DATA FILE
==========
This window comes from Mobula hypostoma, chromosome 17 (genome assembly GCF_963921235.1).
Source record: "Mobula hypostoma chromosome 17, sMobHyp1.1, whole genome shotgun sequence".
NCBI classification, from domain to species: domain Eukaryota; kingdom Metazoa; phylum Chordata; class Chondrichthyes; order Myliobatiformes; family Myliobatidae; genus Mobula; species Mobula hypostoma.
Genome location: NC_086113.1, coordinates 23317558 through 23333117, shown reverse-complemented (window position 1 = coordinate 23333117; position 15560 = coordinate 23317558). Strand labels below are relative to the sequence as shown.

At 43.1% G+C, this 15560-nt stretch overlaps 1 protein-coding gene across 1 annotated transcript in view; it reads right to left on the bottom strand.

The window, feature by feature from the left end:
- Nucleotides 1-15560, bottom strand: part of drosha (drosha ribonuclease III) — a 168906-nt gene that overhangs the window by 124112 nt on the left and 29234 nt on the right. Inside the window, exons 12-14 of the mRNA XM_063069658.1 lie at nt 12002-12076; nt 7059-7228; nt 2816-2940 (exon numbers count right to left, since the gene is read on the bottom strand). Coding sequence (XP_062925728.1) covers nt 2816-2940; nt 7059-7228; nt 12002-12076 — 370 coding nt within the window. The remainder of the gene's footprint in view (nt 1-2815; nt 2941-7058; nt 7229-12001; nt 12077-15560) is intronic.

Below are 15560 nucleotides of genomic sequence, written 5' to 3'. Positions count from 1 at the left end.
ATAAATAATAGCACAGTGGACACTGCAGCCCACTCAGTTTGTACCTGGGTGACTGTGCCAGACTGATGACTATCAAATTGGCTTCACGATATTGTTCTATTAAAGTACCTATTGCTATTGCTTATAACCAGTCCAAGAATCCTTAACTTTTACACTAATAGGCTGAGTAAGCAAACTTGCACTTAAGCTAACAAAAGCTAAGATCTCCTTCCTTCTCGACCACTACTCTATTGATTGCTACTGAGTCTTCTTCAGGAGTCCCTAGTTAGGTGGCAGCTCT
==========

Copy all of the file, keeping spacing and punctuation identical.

This window comes from Mobula hypostoma, chromosome 17 (genome assembly GCF_963921235.1).
Source record: "Mobula hypostoma chromosome 17, sMobHyp1.1, whole genome shotgun sequence".
NCBI classification, from domain to species: domain Eukaryota; kingdom Metazoa; phylum Chordata; class Chondrichthyes; order Myliobatiformes; family Myliobatidae; genus Mobula; species Mobula hypostoma.
Genome location: NC_086113.1, coordinates 23317558 through 23333117, shown reverse-complemented (window position 1 = coordinate 23333117; position 15560 = coordinate 23317558). Strand labels below are relative to the sequence as shown.

At 43.1% G+C, this 15560-nt stretch overlaps 1 protein-coding gene across 1 annotated transcript in view; it reads right to left on the bottom strand.

The window, feature by feature from the left end:
- Nucleotides 1-15560, bottom strand: part of drosha (drosha ribonuclease III) — a 168906-nt gene that overhangs the window by 124112 nt on the left and 29234 nt on the right. Inside the window, exons 12-14 of the mRNA XM_063069658.1 lie at nt 12002-12076; nt 7059-7228; nt 2816-2940 (exon numbers count right to left, since the gene is read on the bottom strand). Coding sequence (XP_062925728.1) covers nt 2816-2940; nt 7059-7228; nt 12002-12076 — 370 coding nt within the window. The remainder of the gene's footprint in view (nt 1-2815; nt 2941-7058; nt 7229-12001; nt 12077-15560) is intronic.

Below are 15560 nucleotides of genomic sequence, written 5' to 3'. Positions count from 1 at the left end.
ATAAATAATAGCACAGTGGACACTGCAGCCCACTCAGTTTGTACCTGGGTGACTGTGCCAGACTGATGACTATCAAATTGGCTTCACGATATTGTTCTATTAAAGTACCTATTGCTATTGCTTATAACCAGTCCAAGAATCCTTAACTTTTACACTAATAGGCTGAGTAAGCAAACTTGCACTTAAGCTAACAAAAGCTAAGATCTCCTTCCTTCTCGACCACTACTCTATTGATTGCTACTGAGTCTTCTTCAGGAGTCCCTAGTTAGGTGGCAGCTCT